In an age of inclusiveness, can Jewish leaders afford to be coy in countering intermarriage? Studies on the pernicious consequences of intermarriage are conclusive. The response of Chabad, underscored in a new book, is unequivocal.
Two new studies of US Jewry were hailed by the Jewish community as bearing good tidings: they found the US Jewish population to be larger than previously believed, at more than 6 million people. The studies, one in the newly issued American Jewish Year Book, published by the American Jewish Committee, and the other, an as yet incomplete study taking place at Brandeis University, refute a 2001 National Jewish Population Survey whose finding that US Jewry numbered only 5.2 million, sparked concern over the community's future.
But even if the new findings are true — and they are disputed by Israel's most prominent demographer, Sergio Della Pergola, who stands by the lower figure — the AJC study still contains a disconcerting finding: the national intermarriage rate was found to be 48%. In many communities it is much higher – ranging from 80% in Ames, Iowa to 13% in Palm Beach County Florida.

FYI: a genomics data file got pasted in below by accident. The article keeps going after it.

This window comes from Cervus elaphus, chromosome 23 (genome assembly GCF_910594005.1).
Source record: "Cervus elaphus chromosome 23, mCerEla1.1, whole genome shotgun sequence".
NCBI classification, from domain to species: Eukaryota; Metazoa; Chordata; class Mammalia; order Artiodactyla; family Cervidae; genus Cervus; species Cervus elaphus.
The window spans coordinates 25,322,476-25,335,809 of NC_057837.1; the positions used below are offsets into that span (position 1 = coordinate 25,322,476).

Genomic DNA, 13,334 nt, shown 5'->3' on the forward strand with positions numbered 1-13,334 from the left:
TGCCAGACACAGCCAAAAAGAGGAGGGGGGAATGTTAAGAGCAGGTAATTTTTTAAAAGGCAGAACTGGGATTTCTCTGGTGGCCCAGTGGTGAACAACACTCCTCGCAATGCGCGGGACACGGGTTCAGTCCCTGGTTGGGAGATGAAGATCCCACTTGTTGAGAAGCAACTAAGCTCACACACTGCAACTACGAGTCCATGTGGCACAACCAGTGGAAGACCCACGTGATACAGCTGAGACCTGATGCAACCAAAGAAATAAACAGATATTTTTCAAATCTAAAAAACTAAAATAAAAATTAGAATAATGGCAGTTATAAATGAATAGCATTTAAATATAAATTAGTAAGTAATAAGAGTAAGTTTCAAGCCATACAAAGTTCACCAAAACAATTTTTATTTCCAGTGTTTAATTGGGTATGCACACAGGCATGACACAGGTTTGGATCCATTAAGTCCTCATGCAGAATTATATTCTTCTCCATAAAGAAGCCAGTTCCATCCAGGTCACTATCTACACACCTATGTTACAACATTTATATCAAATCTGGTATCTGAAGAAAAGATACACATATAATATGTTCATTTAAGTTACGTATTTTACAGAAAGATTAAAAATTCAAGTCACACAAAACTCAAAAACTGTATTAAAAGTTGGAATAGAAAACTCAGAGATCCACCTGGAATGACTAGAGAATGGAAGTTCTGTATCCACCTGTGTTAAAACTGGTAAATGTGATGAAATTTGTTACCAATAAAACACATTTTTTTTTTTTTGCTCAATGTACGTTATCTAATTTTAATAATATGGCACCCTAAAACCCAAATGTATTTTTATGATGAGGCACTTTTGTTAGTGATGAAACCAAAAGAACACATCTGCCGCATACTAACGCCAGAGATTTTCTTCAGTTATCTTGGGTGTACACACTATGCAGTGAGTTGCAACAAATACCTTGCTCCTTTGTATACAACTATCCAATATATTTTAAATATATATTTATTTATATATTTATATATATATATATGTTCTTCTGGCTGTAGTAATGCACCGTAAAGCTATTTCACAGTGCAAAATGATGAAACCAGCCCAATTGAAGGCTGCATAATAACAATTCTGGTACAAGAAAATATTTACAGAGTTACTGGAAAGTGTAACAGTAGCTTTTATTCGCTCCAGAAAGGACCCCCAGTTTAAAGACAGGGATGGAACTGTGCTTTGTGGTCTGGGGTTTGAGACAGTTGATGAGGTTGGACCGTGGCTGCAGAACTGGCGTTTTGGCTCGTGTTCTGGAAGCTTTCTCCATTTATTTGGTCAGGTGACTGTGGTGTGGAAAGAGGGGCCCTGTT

And no sooner had the jubilation over the AJC findings subsided than another study on Jewish demography delivered a sobering message. The study by sociologists Steven M. Cohen, Research Professor of Jewish Social Policy at the Hebrew Union College Jewish Institute of religion, New York, concluded intermarriage is "the greatest single threat to Jewish continuity." Entitled ""A Tale of Two Jewries: The Inconvenient Truth for American Jews," the study, sponsored by the Jewish Life Network/Steinhardt Foundation, isolated the impact of intermarriage on the Jewish upbringing of the next generation and found it to be of paramount importance. It found that as compared to the in-married, only half as many of the intermarried observe Passover, Chanukah or Yom Kippur, or belong to a synagogue.
The in-married are four times as likely as the intermarried to attend services at least monthly, to have visited Israel, to light Sabbath candles, to keep kosher at home or to volunteer in Jewish settings. While intermarried Jews were found to have experienced far lower levels of Jewish education in their upbringing, choice of a marriage partner was the most decisive factor in maintaining Jewish life. Prof. Cohen wrote that if two siblings who grew up with equally low levels of Jewish observance and education made different marital choices, one marrying a Jew and the other a non-Jew, "the intermarried sibling will be far less likely than his or her in-married brother or sister to raise children as Jews.”